Money for giant Statue of Jesus better spent on the poor


A Catholic bishop in Indonesia’s Papua province has criticised a plan by local authorities in Jayapura to build “the world’s tallest statue of Jesus”.

The bishop called the move a waste of much-needed money.

The statue, which would be built at the top of Puncak Gunung Swajah in the city of Jayapura, would cost somewhere between US$22.6 million to US$37.6 million, which is a significant amount of money for Papua, where 28.5 percent of the population live below the poverty line.

Planners say the statue at 73 meters high would dwarf the Christ the Redeemer statue in Rio de Janeiro which is 38 meters high.

A museum will also be built that would highlight Papua’s Christian and cultural heritage, they said.

The announcement brought swift condemnation by the local Catholic bishop.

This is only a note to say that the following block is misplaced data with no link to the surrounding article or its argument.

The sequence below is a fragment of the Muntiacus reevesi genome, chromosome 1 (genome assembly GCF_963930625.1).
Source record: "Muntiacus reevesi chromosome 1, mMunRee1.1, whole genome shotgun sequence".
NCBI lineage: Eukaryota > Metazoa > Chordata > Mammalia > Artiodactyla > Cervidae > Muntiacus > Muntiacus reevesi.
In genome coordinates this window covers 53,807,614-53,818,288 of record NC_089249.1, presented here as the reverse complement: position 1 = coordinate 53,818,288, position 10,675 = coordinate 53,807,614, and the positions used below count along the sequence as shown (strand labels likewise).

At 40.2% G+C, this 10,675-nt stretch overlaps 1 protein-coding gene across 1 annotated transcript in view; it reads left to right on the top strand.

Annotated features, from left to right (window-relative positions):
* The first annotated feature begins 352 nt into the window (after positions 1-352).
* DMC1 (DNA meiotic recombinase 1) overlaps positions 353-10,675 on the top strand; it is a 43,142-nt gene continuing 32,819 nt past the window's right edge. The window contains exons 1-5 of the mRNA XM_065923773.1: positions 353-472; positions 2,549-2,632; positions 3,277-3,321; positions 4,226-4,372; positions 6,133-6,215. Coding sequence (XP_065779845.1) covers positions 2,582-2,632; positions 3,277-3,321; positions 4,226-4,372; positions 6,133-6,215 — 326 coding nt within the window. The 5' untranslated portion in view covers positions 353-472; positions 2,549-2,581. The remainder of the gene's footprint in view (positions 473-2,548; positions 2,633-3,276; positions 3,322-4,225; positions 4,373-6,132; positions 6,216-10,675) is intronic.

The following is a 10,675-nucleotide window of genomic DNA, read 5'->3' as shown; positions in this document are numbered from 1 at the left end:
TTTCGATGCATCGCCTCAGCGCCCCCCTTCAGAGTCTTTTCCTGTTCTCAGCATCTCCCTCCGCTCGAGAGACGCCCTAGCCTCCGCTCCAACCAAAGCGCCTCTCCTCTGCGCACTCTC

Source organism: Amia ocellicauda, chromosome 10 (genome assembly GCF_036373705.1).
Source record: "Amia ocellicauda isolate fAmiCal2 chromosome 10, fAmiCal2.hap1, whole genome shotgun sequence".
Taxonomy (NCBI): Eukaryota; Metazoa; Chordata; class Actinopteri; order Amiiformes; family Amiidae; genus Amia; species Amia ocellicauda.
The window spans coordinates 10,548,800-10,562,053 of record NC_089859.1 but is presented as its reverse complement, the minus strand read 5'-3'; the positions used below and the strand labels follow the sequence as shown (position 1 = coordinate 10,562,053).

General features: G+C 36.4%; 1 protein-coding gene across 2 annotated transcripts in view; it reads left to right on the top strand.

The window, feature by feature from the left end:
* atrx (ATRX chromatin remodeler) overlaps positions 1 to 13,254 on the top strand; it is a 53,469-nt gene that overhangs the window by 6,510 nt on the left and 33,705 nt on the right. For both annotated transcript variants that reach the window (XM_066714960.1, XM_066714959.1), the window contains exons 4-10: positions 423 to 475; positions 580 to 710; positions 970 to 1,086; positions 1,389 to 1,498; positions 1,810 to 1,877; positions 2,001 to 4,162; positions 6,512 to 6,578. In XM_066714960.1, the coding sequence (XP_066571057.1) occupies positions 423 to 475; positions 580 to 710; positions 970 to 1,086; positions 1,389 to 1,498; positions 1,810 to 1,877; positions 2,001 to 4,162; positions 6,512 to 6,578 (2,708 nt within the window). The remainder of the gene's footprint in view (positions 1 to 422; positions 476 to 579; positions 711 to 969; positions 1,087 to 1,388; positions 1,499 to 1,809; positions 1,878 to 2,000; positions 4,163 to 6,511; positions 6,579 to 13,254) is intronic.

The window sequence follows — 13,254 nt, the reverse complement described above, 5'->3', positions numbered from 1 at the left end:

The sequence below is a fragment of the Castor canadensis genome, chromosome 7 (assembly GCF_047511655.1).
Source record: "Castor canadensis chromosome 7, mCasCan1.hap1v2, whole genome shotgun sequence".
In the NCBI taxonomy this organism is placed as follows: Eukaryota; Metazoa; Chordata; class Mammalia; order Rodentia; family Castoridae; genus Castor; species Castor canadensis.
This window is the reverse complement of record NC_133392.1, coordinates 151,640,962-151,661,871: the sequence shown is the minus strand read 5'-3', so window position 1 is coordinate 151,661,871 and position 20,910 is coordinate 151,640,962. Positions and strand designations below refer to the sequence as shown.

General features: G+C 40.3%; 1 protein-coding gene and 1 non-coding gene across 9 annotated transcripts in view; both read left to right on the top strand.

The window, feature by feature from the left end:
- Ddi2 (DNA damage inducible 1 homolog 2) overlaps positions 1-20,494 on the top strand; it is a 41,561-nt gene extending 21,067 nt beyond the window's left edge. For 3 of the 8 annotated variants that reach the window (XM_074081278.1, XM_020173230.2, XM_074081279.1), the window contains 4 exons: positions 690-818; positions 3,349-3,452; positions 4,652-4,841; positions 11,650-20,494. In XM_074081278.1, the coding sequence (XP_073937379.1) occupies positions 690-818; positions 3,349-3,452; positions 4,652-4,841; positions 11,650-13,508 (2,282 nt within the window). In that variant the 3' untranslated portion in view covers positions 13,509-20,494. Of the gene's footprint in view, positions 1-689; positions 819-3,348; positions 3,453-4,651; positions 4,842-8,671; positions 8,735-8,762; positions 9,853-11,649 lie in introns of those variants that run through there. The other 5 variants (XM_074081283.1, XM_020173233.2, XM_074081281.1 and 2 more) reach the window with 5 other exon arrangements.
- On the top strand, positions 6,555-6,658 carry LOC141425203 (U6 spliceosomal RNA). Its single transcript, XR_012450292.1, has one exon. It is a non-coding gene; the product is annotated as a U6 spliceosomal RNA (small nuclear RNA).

“It’s unnecessary. The money should be allocated for more urgent things such as education, health and alleviating poverty,” Franciscan Bishop Leo Laba Ladjar of Jayapura told

He said the local government should sit down with church leaders “and address more important issues, such as poverty, killings, and other forms of crimes that are against Christian values.”

Papua governor, Lukas Enembe said the project aims to dispel perceptions that Papua is a place of violence and attract visitors to the Christian-majority province.

Yuliana Woi, a vegetable seller in Jayapura, said although the statue was a good idea in principle, the government needed to get its priorities right by placing the interests of local people first.

Building a market so people do not have to sell their wares on the street would be a start, she said.

“A statue will not change our lives, but being able to sell things will,” she said.


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News category: Asia Pacific.

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